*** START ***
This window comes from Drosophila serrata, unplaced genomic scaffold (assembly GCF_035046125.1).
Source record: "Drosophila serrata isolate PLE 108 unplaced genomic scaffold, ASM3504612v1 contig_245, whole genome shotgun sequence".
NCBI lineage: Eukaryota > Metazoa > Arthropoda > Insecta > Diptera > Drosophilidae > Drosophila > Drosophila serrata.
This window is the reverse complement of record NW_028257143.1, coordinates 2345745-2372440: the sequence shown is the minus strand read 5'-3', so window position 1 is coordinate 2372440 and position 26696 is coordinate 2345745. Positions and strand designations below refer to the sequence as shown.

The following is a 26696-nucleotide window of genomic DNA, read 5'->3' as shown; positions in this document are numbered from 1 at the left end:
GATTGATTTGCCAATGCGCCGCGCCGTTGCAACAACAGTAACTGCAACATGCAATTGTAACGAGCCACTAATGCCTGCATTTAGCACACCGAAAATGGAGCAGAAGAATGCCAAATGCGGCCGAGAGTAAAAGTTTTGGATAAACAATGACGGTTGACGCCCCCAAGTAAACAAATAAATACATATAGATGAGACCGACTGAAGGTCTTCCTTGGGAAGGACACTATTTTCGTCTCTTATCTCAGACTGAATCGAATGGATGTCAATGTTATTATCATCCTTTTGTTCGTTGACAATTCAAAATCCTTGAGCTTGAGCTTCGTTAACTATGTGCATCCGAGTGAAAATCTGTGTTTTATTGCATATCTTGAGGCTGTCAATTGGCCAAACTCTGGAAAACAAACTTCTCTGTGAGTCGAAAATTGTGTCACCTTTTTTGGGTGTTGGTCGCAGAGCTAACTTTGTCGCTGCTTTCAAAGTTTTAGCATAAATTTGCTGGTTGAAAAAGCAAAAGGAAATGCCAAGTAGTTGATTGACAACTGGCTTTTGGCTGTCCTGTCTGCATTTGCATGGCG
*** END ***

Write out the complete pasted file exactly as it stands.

This window comes from Drosophila serrata, unplaced genomic scaffold (assembly GCF_035046125.1).
Source record: "Drosophila serrata isolate PLE 108 unplaced genomic scaffold, ASM3504612v1 contig_245, whole genome shotgun sequence".
NCBI lineage: Eukaryota > Metazoa > Arthropoda > Insecta > Diptera > Drosophilidae > Drosophila > Drosophila serrata.
This window is the reverse complement of record NW_028257143.1, coordinates 2345745-2372440: the sequence shown is the minus strand read 5'-3', so window position 1 is coordinate 2372440 and position 26696 is coordinate 2345745. Positions and strand designations below refer to the sequence as shown.

The following is a 26696-nucleotide window of genomic DNA, read 5'->3' as shown; positions in this document are numbered from 1 at the left end:
GATTGATTTGCCAATGCGCCGCGCCGTTGCAACAACAGTAACTGCAACATGCAATTGTAACGAGCCACTAATGCCTGCATTTAGCACACCGAAAATGGAGCAGAAGAATGCCAAATGCGGCCGAGAGTAAAAGTTTTGGATAAACAATGACGGTTGACGCCCCCAAGTAAACAAATAAATACATATAGATGAGACCGACTGAAGGTCTTCCTTGGGAAGGACACTATTTTCGTCTCTTATCTCAGACTGAATCGAATGGATGTCAATGTTATTATCATCCTTTTGTTCGTTGACAATTCAAAATCCTTGAGCTTGAGCTTCGTTAACTATGTGCATCCGAGTGAAAATCTGTGTTTTATTGCATATCTTGAGGCTGTCAATTGGCCAAACTCTGGAAAACAAACTTCTCTGTGAGTCGAAAATTGTGTCACCTTTTTTGGGTGTTGGTCGCAGAGCTAACTTTGTCGCTGCTTTCAAAGTTTTAGCATAAATTTGCTGGTTGAAAAAGCAAAAGGAAATGCCAAGTAGTTGATTGACAACTGGCTTTTGGCTGTCCTGTCTGCATTTGCATGGCG